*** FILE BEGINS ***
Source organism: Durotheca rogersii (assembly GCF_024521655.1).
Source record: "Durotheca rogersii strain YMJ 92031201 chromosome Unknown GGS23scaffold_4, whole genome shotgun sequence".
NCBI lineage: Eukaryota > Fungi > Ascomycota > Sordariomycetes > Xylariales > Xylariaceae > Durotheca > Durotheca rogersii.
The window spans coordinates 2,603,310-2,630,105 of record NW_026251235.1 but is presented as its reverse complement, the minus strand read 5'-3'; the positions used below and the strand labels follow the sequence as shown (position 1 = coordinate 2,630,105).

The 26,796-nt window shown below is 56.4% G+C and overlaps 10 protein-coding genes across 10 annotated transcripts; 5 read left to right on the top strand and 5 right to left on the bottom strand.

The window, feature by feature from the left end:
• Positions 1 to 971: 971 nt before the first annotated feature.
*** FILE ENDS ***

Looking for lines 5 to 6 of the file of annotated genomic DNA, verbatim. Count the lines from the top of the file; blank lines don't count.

The 26,796-nt window shown below is 56.4% G+C and overlaps 10 protein-coding genes across 10 annotated transcripts; 5 read left to right on the top strand and 5 right to left on the bottom strand.

The window, feature by feature from the left end: